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Warrant Officer Andrzej Wesolowski

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Initially serving with the Polish Army he was captured in 1939 but escaped to England in early 1943. He then joined the RAF as a W.Op/Air Gunner with 304 Polish Squadron completing 27 Ops in Wellingtons.

Items Signed by Warrant Officer Andrzej Wesolowski

 With its mission completed, the mighty Lancaster slowly rolls to a halt on the lonely dispersal point, the roar of its four pulsating Merlin engines steadily slackens, replaced by an eerie silence, broken only by the snapping cracks of cooling metal......
Day Duties for the Night Workers by Robert Taylor. (AP)
Price : £295.00
With its mission completed, the mighty Lancaster slowly rolls to a halt on the lonely dispersal point, the roar of its four pulsating Merlin engines steadily slackens, replaced by an eerie silence, broken only by the snapping cracks of cooling metal......

Quantity:
 With its mission completed, the mighty Lancaster slowly rolls to a halt on the lonely dispersal point, the roar of its four pulsating Merlin engines steadily slackens, replaced by an eerie silence, broken only by the snapping cracks of cooling metal......
Day Duties for the Night Workers by Robert Taylor. (B)
Price : £250.00
With its mission completed, the mighty Lancaster slowly rolls to a halt on the lonely dispersal point, the roar of its four pulsating Merlin engines steadily slackens, replaced by an eerie silence, broken only by the snapping cracks of cooling metal......

Quantity:
 With its mission completed, the mighty Lancaster slowly rolls to a halt on the lonely dispersal point, the roar of its four pulsating Merlin engines steadily slackens, replaced by an eerie silence, broken only by the snapping cracks of cooling metal......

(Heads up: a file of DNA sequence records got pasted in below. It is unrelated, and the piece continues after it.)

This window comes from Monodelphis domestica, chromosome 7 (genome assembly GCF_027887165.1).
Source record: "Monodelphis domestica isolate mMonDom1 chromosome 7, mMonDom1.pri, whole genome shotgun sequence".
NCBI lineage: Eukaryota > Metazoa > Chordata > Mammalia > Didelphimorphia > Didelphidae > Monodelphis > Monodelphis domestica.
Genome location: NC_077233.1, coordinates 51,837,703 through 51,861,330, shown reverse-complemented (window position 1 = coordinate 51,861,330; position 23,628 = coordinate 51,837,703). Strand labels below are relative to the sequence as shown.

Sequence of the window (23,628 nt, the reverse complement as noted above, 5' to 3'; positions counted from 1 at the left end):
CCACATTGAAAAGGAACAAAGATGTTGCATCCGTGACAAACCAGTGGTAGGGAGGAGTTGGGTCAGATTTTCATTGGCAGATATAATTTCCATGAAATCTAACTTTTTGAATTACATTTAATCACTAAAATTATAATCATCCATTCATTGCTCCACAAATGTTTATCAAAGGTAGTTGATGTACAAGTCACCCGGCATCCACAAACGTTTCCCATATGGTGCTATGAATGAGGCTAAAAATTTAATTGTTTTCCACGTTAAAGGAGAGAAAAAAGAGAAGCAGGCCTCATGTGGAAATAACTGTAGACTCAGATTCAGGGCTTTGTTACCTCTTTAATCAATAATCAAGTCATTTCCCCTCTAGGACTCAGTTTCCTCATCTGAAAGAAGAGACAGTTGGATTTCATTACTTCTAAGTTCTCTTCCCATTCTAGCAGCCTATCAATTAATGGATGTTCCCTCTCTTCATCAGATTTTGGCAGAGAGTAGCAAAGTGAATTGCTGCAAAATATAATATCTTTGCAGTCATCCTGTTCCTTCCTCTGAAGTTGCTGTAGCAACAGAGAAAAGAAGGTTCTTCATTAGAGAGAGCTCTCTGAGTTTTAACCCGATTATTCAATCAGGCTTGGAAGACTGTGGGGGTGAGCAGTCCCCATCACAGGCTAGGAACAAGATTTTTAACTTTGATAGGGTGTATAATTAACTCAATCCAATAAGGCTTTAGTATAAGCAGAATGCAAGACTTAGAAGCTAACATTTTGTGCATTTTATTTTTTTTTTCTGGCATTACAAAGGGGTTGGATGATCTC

Day Duties for the Night Workers by Robert Taylor. (C)
SOLD OUT
With its mission completed, the mighty Lancaster slowly rolls to a halt on the lonely dispersal point, the roar of its four pulsating Merlin engines steadily slackens, replaced by an eerie silence, broken only by the snapping cracks of cooling metal......NOT
AVAILABLE

Packs with at least one item featuring the signature of Warrant Officer Andrzej Wesolowski

Warrant Officer Andrzej Wesolowski

Squadrons for : Warrant Officer Andrzej Wesolowski
A list of all squadrons known to have been served with by Warrant Officer Andrzej Wesolowski. A profile page is available by clicking the squadron name.
SquadronInfo

No.304 Sqn RAF

Country : UK
Founded : 22nd August 1940
Fate : Disbanded 18th December 1946
Polish - Land of Silesia

Click the name above to see prints featuring aircraft of No.304 Sqn RAF
No.304 Sqn RAF

Full profile not yet available.
Aircraft for : Warrant Officer Andrzej Wesolowski
A list of all aircraft associated with Warrant Officer Andrzej Wesolowski. A profile page including a list of all art prints for the aircraft is available by clicking the aircraft name.
SquadronInfo

Wellington



Click the name above to see prints featuring Wellington aircraft.

Manufacturer : Vickers
Production Began : 1938
Retired : 1953

Wellington

The Vickers Wellington was a Bomber aircraft and also used for maritime reconnaissance. and had a normal crew of six except in the MKV and VI where a crew of three was used. Maximum speed was 235 mph (MK1c) 255 mph (MK III, X) and 299 mph (MK IIII), normal operating range of 1805 miles (except MK III which was 1470miles) The Wellington or Wimpy as it was known, was the major bomber of the Royal Air Force between 1939 and 1943. The Royal Air Force received its first Wellingtons in October 1938 to 99 squadron. and by the outbreak of World war two there were 6 squadrons equipped with the Vickers Wellington. Due to heavy losses on daylight raids, the Wellington became a night bomber and from 1940 was also used as a long range bomber in North Africa. and in 1942 also became a long range bomber for the royal Air Force in India. It was well used by Coastal Command as a U-Boat Hunter. The Wellington remained in service with the Royal Air Force until 1953. Probably due to its versatile use, The aircraft was also used for experimental work including the fitting of a pressure cabin for High altitude tests. The Vickers Wellington could sustain major damage and still fly, probably due to its construction of its geodesic structure and practical application of geodesic lines. Designed by Sir Barnes Wallis

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